March 2020
Ontario Releases Strategy for Flooding Preparedness

2020-03-11 9:31:29 AM

The government has released a strategy to better prepare Ontario for flooding events based on the 2019 flood management report by Special Advisor Doug McNeil. His report detailed the cause of the 2019 floods and included 65 recommendations on how the government can improve managing floods.

This strategy notes that flooding is considered the most significant natural hazard in Ontario and that local governments are primarily responsible for identifying and managing flood risks (with provincial and federal support).  

It is unclear if this strategy will come with additional funding. 

The government-wide strategy has five priority areas. The municipal implications of each of the five priority areas are summarized below:  

Understand flood risks:

  • Ensure Ontarians, including municipal and provincial agencies, are aware of the risks, how it can be mitigated, and how risk management decisions are made through enhanced flood mapping. This will be achieved by the following:

    • Establish a multi-agency flood mapping technical team – will consist of a team of staff from provincial and federal agencies, municipalities, conservation authorities, and academia

    • Led by the technical team, develop a multi-year approach to update flood mapping Maintain flood-related foundational geospatial data

    • Establish a Provincial Elevation Mapping Program

    • Update provincial standards for flood mapping

  • Increase public awareness and education by:

    • Working with Conservation Ontario, the Association of Municipalities of Ontario, and others to share best practices

    • Work with provincial ministries and municipalities to ensure the public has access to traveler information and flood-related road closures on the Ontario 511 website

    • Establish communication protocols to inform municipalities of watershed conditions

    • Increase transparency through real-time monitoring of sewage overflows from municipal wastewater systems and work with municipalities to ensure that any overflows incidents are communicated to the public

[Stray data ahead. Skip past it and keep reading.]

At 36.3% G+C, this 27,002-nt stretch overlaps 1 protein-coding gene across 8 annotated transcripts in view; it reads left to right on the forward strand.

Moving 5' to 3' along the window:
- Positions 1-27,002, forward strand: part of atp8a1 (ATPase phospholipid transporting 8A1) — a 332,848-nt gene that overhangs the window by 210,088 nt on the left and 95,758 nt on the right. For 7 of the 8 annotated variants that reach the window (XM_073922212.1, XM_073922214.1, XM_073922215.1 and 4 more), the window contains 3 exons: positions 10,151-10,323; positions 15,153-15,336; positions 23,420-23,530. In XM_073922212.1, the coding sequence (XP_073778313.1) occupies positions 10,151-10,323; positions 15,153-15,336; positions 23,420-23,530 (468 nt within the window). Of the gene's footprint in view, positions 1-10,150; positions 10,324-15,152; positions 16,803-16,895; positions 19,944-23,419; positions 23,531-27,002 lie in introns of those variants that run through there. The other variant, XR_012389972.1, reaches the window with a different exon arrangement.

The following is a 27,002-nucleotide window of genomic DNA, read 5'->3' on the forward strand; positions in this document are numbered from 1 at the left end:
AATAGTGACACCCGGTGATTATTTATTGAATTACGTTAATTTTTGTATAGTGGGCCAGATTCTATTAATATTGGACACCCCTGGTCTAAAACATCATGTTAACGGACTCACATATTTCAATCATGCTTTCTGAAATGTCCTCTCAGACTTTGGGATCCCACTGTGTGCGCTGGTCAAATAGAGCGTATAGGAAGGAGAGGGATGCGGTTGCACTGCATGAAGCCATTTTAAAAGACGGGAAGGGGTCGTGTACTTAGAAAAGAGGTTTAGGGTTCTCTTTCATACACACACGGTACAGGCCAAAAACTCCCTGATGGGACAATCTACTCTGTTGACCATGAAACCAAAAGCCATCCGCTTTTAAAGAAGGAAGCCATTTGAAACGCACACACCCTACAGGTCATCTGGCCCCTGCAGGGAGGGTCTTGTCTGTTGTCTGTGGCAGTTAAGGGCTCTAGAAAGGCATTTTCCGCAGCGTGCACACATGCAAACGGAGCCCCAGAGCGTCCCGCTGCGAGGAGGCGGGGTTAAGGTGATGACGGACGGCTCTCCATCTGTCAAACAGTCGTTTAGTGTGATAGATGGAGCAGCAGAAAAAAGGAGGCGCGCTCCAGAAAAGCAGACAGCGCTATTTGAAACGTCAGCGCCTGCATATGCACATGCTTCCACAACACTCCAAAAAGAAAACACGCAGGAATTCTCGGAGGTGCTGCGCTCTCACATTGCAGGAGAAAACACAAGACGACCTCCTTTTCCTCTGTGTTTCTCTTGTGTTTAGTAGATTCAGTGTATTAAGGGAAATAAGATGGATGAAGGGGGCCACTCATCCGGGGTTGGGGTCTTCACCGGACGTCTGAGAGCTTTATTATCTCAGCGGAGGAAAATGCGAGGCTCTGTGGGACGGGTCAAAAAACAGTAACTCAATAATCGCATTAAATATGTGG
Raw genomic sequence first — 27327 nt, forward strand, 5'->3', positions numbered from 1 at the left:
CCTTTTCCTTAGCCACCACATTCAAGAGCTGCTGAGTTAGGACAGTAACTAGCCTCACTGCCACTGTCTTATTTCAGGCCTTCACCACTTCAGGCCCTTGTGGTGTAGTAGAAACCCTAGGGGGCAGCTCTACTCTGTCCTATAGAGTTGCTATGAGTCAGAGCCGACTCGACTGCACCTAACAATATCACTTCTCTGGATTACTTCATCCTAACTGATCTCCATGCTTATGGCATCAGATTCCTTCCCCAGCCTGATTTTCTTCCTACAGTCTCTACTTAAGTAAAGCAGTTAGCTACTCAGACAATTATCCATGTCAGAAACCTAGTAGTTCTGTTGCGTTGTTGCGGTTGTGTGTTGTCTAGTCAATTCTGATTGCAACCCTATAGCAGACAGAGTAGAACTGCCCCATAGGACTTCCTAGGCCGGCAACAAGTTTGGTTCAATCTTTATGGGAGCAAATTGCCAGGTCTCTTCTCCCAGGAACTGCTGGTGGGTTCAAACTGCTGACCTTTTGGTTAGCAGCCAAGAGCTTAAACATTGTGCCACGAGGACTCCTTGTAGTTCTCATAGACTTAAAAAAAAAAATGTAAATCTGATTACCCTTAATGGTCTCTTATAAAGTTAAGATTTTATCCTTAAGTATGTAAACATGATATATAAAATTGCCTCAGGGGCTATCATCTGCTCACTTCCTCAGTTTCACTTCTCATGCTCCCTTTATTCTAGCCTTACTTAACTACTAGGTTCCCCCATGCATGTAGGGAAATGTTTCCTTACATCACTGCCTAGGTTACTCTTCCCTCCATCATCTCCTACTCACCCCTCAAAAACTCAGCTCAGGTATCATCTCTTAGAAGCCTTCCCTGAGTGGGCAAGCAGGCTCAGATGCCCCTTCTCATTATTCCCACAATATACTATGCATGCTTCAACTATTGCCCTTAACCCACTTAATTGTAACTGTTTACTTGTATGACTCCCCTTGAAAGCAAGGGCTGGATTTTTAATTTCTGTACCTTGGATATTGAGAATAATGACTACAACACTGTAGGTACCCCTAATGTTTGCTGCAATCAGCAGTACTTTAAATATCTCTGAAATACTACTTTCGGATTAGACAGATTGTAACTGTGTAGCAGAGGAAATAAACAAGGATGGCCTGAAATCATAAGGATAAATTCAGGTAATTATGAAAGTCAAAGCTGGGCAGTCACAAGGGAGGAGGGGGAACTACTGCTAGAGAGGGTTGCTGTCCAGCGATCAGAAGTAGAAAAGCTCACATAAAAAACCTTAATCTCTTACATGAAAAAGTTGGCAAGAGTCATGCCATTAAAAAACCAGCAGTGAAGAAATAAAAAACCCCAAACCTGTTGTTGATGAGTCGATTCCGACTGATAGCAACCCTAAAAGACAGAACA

Strengthen governance of flood risks:

  • Work with municipalities and conservation authorities to clarify roles and responsibilities in identifying natural hazards by creating a regulation under the Conservation Authorities Act outlining the mandatory programs and services to be delivered by conservation authorities related to the risk of natural hazards (i.e. standards and requirements for the delivery of those programs and services)

  • Establish an Urban Flooding Work Group with representatives from the Ministries of Natural Resources and Forestry, Environment, Conservation and Park, Municipal Affairs and Housing, Infrastructure and Transportation, and select municipalities. This group will identify roles and responsibilities related to urban flooding, determine new or emerging urban flooding issues, and develop a provincial framework for urban flooding policy.

  • Change natural hazard policy changes as reflected in the updated 2020 Provincial Policy Statement to better show the link between land use planning and natural hazard management

  • The province will review Ontario’s natural hazard technical guidelines with a focus on flooding and erosion and review existing policies and approaches related to the use of structural measures to flood mitigation

  • Consolidate wetland mapping between municipal, conservation authority and provincial agencies by adopting the provincial wetland mapping standards

  • Work with Conservation Ontario to minimize delays implementing flood proofing mechanisms and the installation of public safety devices on flood and erosion control infrastructure

  • Consider legislative amendments to update the regulation of hazard lands and whether new legislative or regulatory authority is required

Enhance flood preparedness:

  • Maintain flood forecasting and warning and enhance it by:

    • Implement a federal collaborative climate monitoring agreement between Ontario and other agencies to support the sharing of weather data

  • Use science and research to support flood forecasting and warning efforts

  • Maintain Ontario’s road weather information system

  • Construct 24 new Road Weather Information Systems stations across Ontario and provide access to municipal station data through data sharing agreements

Enhancing response and recovery:

  • Finalize the procurement of an emergency management software solution

  • Ensure the process for requesting assistance is “better understood by municipal officials” during preparedness activities and during emergencies

  • Review the results of the Municipal Disaster Recovery Assistance Pilot Climate Resilience Incentive

    • Determine whether it offers “good value for money”

    • Review program materials to ensure municipalities have clear information regarding eligible items under the program

  • Review the Implementation of Disaster Recovery Assistance for Spring 2019

    • Determine whether changes are needed to make the program more responsive

Investing in flood risk reduction:

  • Leverage existing funding programs such as the Ontario Community Infrastructure Fund (OCIF), the Water and Erosion Control Infrastructure Program, and fund core flooding-related activities to conservation authorities

  • Ensure municipalities are aware of the mechanisms to help finance shoreline protection, such as local improvement charges and area rating

For more information, please see below:

Ontario’s Flooding Strategy: Protecting People and Property

Ontario Newsroom: Ontario’s Flooding Strategy

Report by the Special Advisor on the 2019 flood events


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